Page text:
Lip Service to Poverty? Also Sprach Obama…
By John D. Turner
2 Jun 2015

On 12 May 2015, a panel discussion on poverty was held at Georgetown University, at which President Obama strongly criticized churches for engaging in “politically divisive issues” such as protecting the life of the unborn and preserving the traditional definition of marriage, when what they “should” be focusing on is ending poverty. Said the President,

“When it comes to what are you really going to the mat for, what’s the defining issue, when you’re talking in your congregations, what’s the thing that is really going to capture the essence of who we are as Christians, or as Catholics, or what have you, [poverty] is oftentimes viewed as a ‘nice to have’ relative to an issue like abortion.”
A “nice to have.” Mr. Obama clearly believes that the Church cannot chew gum and walk at the same time. There are many issues that can and have been addressed from a pulpit in the long history of our country. Perhaps in the church Mr. Obama attended for so many years, all he heard was sermons on the evils of America, and white Americans in particular, but in reality most churches in America address a plethora of issues, poverty and helping the poor among them.

Apparently, Mr. Obama is unacquainted with various ministries church’s engage in having to do with the poor. I can’t speak for all of them, and I certainly am unable to list them all in this short missive here, so I will instead comment on what my church’s commitment to the poor and poverty looks like.

The Church of Jesus Christ of Latter-day Saints is unequivocal in its stance in protecting the sanctity of the traditional definition of marriage, and in protecting the life of the unborn. We also are very strong when it comes to helping those in need, and are frequently among the first on the scene when disaster strikes, typically well before government aid arrives.

The LDS Church is very well organized, exceptionally so when it comes to dealing with emergencies. LDS Philanthropies is a department under the Office of the Presiding Bishopric, which is responsible for philanthropic donations to the church and its various charities. On its webpage you can find numerous articles on humanitarian work the church has done and is doing around the world. 100% of all donations to LDS Philanthropies go to help those in need. There are no administrative costs deducted. As it states on the website, the monies are used to “help feed the hungry, heal the sick, and clothe the naked.”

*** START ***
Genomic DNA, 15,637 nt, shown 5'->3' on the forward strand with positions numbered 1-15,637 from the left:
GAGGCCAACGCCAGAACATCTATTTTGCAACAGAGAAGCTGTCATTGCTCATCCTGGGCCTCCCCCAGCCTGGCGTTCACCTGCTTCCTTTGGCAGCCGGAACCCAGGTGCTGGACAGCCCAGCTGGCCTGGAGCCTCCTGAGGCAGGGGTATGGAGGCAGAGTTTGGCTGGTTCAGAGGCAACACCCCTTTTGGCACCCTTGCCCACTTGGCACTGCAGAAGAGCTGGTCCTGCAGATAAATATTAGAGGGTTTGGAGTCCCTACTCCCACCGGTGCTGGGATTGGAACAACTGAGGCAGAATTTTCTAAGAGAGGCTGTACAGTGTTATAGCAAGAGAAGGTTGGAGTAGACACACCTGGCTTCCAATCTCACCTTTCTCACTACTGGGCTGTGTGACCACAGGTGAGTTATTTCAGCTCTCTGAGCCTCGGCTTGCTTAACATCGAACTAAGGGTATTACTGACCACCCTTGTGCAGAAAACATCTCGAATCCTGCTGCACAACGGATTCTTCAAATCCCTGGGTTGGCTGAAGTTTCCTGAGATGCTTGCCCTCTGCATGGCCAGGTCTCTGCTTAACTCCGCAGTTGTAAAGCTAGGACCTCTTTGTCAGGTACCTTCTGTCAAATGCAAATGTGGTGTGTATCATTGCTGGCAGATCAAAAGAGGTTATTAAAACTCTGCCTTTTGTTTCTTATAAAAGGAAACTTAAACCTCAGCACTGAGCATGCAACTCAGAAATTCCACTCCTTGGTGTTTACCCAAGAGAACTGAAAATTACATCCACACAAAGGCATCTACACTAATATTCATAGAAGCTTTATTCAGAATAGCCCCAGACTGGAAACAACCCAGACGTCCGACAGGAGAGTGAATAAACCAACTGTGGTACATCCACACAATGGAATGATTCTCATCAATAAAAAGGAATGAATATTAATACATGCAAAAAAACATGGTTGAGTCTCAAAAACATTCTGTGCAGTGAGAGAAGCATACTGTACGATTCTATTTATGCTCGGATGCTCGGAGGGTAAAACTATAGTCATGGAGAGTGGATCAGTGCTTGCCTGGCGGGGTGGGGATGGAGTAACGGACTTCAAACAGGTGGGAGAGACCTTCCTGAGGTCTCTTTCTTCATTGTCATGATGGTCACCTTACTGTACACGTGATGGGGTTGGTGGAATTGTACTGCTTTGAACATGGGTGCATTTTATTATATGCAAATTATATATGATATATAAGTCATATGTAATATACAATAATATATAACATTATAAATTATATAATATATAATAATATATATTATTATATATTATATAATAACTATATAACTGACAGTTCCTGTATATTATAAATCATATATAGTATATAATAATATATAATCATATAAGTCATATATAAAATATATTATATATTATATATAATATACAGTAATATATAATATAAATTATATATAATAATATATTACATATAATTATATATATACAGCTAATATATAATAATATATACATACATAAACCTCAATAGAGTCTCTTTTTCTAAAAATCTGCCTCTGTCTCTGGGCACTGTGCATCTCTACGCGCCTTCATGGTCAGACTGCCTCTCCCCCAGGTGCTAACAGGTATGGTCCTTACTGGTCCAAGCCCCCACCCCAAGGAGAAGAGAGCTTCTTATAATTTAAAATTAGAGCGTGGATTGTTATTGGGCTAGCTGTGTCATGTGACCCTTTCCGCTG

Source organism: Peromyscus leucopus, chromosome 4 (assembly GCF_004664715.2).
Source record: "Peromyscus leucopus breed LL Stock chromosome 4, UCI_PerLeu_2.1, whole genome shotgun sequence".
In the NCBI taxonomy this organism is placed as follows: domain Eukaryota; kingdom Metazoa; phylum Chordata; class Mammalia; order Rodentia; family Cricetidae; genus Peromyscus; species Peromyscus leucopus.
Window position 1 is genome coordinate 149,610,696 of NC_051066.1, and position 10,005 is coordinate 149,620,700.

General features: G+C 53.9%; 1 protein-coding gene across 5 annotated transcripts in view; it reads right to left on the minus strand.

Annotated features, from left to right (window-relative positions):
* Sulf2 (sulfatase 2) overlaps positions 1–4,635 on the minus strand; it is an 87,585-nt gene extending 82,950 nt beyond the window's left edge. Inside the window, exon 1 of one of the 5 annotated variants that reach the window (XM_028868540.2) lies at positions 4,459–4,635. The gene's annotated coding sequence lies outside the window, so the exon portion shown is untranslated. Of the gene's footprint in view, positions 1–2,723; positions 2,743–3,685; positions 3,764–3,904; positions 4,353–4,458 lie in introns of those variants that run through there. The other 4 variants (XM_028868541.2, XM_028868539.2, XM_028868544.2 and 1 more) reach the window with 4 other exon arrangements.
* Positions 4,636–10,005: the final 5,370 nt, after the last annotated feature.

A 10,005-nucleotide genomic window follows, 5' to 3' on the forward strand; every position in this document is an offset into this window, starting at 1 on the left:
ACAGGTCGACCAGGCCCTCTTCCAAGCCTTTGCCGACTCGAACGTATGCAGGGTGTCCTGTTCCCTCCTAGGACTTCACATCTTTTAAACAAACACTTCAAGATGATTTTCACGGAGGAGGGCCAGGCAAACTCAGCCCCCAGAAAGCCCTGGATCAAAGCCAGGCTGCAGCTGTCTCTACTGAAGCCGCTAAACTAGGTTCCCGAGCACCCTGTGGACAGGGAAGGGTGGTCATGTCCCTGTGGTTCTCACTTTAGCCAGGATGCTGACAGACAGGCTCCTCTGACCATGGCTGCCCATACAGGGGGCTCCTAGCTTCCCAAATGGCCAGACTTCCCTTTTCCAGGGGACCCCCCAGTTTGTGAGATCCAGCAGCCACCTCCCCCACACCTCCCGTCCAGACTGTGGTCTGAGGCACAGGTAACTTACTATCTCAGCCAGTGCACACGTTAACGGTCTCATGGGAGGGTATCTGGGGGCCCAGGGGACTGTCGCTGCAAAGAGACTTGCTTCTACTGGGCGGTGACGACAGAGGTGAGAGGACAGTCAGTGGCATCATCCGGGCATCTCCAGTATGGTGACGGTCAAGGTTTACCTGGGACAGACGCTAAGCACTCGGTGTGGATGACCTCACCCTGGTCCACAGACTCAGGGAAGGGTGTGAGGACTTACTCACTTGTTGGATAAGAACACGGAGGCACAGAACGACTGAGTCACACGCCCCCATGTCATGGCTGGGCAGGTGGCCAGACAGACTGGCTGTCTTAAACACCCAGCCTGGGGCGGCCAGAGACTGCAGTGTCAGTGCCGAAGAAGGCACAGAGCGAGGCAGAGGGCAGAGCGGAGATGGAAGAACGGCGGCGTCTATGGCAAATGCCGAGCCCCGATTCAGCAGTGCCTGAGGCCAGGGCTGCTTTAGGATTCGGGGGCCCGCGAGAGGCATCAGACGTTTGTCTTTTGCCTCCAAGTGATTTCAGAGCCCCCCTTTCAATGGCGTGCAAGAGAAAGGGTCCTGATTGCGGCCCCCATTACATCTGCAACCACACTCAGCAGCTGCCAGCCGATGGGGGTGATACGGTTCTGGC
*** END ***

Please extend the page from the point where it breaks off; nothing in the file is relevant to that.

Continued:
So how much “help” are we really talking about here? In 2013, Humanitarian Services, a branch of LDS Philanthropies, provided help to nearly 2 million people in 132 countries. Major initiatives include wheelchairs, clean water, food, vision care, maternal and newborn care, and immunizations.

LDS Charities, since 1985, has provided assistance to millions of people in 185 countries. When disaster strikes, such as the earthquake in Nepal, victims of Cyclone Pam in the Pacific, the Ebola Crisis in Africa, and the earthquake in Haiti, LDS Charities is always in the forefront.

The Church also maintains a welfare program, which is “primarily designed to care for the needy within the stewardship of the Church,” but which can, at the discretion of bishops, assist others not of our faith who are in need. The objective of the welfare program is to “care for the needy while teaching principles that will allow needy persons to become self-reliant and retain their self-respect.” The idea is to help people with their needs while also helping them to get back on their feet and become self-sufficient, not life-long dependents. I have personally worked in support of the Church welfare program – at our local peanut farm, and at the Bishop’s storehouse, where food is distributed to those in need. Many individuals at the local level participate in voluntary service in these areas. The church also calls missionaries to serve in welfare services. Areas of service include managing employment centers, teaching English as a second language, teaching marriage and parenting skills, improving agriculture and medical practices and distributing clothing. The Church welfare program is funded by faithful members who give a special fast offering on Fast Sunday, the first Sunday of each month.

Then there is LDS Family Services, which offers counseling services related to addiction recovery, familial conflict resolution, abuse and other issues. They also help fund complete adoption services for members and provide services to birth parents and families, regardless of faith. There are members of my ward who serve as volunteer missionaries with the addiction recovery service.